Beating bowel cancer together

Marie McGlinchey, Nottinghamshire

On Saturday 8 September 2018 I’d been spending a few hours down on my friend’s allotment, when I started to feel unwell. There was an acute pain in my right hand side near my appendix, unknowing what this was, I carried on with my day. But the pain was gradually getting worse, though it was more uncomfortable than anything else. Having been diagnosed with peri-menopause I assumed it was something to do with that, so I dismissed it and took some painkillers.

On the Sunday the pain was still there, but more intense. Fortunately I was on annual leave the next day, so I went to the doctors, where I was sent to the Queen’s Medical Centre hospital with suspected appendicitis.

I was in the hospital for over eight hours, having blood tests and ultrasound scans. Then I was told that the next day I’d have keyhole surgery to remove my appendix. It was my first stay in hospital, and I was totally unprepared, so my husband and I had to make a quick visit to the shop for some essentials.

I didn’t come around from surgery until around 10pm, when the on-duty consultant came over and explained that I had just undergone an emergency open bowel surgery. That my appendix was stuck together with my bowel and that there was a mass that they had removed. At this stage all they could tell me was that it was either an abscess, colitis or cancer. I remember being in total shock. I’d came in with acute pain and now I had over 30 stitches down my stomach and doctors were talking about cancer. It just didn’t feel real.

My time in hospital after that didn’t go smoothly, I had an infection in my wound and my stomach was bloated and was full of bile. I was nil by mouth, so I hadn’t eaten or had anything to drink in ten days and I had an NG tube inserted down my nose to drain off the bile in my stomach. I was also on morphine and antibiotics to help with pain the infections.

While I was in hospital, I had two further CT scans. Eventually after being in hospital for two weeks I was able to go home. For the next ten weeks I had daily visits to the doctor’s surgery, for the nurses to change my dressing as the wound was still infected.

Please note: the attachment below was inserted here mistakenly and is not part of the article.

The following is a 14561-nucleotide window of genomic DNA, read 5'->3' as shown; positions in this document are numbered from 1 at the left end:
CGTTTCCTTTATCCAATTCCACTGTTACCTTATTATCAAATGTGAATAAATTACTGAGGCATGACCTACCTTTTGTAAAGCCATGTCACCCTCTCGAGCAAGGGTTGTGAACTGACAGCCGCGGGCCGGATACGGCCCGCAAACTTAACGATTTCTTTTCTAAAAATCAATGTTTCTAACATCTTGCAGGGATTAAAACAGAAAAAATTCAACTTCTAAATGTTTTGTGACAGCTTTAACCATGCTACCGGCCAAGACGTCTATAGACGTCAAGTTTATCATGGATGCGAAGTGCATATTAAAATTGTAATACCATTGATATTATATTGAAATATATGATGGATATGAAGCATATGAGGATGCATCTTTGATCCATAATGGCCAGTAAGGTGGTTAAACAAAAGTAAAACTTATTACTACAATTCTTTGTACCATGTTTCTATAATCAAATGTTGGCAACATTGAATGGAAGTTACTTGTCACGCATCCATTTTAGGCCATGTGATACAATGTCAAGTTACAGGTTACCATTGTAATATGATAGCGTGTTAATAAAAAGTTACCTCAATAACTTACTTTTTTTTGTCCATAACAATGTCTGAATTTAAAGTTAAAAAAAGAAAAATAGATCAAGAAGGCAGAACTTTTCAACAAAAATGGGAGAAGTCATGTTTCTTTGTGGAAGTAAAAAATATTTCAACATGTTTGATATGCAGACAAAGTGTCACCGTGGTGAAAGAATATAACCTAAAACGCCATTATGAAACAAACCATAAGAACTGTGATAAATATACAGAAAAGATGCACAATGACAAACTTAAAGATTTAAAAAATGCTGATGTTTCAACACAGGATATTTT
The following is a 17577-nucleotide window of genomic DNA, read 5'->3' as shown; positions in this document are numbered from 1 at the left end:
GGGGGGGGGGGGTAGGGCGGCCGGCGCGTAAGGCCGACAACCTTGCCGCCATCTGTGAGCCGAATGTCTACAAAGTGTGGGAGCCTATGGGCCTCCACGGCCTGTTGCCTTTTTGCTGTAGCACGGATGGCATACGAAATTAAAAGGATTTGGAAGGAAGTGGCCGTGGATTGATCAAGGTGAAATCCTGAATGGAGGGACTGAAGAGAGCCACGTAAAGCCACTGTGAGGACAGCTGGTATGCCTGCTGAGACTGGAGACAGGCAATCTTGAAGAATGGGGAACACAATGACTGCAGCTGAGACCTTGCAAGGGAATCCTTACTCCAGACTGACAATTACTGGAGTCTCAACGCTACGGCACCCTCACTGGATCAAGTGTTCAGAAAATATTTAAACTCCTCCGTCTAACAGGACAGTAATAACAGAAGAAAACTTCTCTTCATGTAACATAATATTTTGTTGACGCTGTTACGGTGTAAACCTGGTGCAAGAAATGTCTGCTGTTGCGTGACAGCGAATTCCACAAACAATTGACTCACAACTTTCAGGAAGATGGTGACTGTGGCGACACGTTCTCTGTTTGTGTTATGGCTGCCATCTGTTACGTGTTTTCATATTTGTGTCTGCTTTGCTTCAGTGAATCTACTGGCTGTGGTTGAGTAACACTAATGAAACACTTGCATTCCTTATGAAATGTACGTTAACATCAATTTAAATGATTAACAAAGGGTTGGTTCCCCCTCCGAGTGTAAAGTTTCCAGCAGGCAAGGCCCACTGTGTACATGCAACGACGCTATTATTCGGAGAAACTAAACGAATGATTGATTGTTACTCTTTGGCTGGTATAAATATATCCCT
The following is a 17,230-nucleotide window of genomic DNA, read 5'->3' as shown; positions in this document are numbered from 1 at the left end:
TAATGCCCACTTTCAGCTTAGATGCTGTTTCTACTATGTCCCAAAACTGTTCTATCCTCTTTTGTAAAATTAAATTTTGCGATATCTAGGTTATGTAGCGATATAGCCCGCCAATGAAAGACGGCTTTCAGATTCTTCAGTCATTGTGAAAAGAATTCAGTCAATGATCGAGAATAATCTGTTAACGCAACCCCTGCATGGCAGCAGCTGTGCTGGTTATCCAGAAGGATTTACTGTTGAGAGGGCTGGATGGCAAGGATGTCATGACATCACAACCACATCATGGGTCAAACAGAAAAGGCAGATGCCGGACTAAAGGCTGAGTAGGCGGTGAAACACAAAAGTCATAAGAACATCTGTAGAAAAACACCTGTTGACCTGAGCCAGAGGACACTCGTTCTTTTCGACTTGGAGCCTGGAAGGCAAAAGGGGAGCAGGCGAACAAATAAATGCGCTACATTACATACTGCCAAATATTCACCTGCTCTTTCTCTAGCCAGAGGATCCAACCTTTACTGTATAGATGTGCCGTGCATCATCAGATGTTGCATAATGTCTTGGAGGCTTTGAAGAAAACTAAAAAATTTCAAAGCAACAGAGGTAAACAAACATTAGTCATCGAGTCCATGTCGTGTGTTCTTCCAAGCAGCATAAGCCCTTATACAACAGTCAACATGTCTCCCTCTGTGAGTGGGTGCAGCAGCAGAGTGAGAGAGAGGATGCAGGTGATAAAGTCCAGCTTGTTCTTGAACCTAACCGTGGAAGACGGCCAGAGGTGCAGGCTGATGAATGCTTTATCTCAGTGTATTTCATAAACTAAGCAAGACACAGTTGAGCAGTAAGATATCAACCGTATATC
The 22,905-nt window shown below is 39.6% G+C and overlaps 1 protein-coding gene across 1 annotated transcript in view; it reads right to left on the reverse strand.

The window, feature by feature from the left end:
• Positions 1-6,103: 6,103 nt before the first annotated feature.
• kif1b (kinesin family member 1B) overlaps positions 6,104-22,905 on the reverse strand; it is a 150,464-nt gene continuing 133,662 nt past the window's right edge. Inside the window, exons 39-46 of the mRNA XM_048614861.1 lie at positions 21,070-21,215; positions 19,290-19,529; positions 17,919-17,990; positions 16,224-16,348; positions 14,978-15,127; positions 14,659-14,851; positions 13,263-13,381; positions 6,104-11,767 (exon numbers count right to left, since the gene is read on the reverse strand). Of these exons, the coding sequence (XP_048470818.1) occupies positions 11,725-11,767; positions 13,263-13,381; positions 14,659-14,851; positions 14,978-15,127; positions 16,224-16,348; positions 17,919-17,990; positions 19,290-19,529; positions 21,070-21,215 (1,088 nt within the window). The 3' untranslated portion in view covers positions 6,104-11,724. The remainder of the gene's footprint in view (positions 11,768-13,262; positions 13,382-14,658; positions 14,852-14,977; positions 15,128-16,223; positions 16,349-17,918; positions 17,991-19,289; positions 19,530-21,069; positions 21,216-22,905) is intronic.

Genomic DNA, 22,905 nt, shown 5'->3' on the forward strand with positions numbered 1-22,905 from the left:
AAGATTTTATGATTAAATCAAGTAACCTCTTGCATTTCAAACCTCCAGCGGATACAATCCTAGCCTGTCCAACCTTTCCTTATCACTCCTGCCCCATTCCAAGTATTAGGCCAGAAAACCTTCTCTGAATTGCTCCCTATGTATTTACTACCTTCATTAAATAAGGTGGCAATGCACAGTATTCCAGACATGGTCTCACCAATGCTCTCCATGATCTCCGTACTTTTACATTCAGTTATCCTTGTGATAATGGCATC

Then on 18 October, we had an appointment with the surgeon who had carried out my operation. He explained that after they had sent samples from the mass they’d found for a biopsy. After removing my appendix they’d also removed two foot of bowel from my caecum, along with 24 lymph nodes, five of which were shown to have cancer.

I was diagnosed with stage 3 bowel cancer. And told that as I had 13 cancerous lymph nodes still in my body, I’d need chemotherapy.

I couldn’t believe what I was being told. This whole time I’d been telling myself and everyone around me that I had an abscess. How could I possibly have cancer? There was no history of this disease within the family and I hadn’t had any symptoms. At least that’s what I thought then. Looking back there were some symptoms, like being tired, headaches and anaemia but I put these down to peri-menopause, nothing else.

Before starting chemotherapy I had a CT scan on my lungs. A 4mm nodule on was found on my left lung, but the oncologist told my husband and I not to worry about this, as they couldn’t be 100% sure it was linked to the cancer and just to concentrate on my chemotherapy.

My husband and I went shopping at the weekend as I researched about chemo care packages; hat, scarf, gloves, sickness band (an absolute godsend I have not had any sickness during my treatment) boiled sweets and air fresher (another life saver).

I started chemotherapy on 26 November. I got to the hospital in plenty of time, only to find that there was a two hour delay with the treatments. This wasn’t a great start, although some patients had been waiting for almost eight hours, so I was quite fortunate. Eventually my name was called and my chemo journey began.

How could I possibly have cancer? There was no history of this disease within the family and I hadn’t had any symptoms.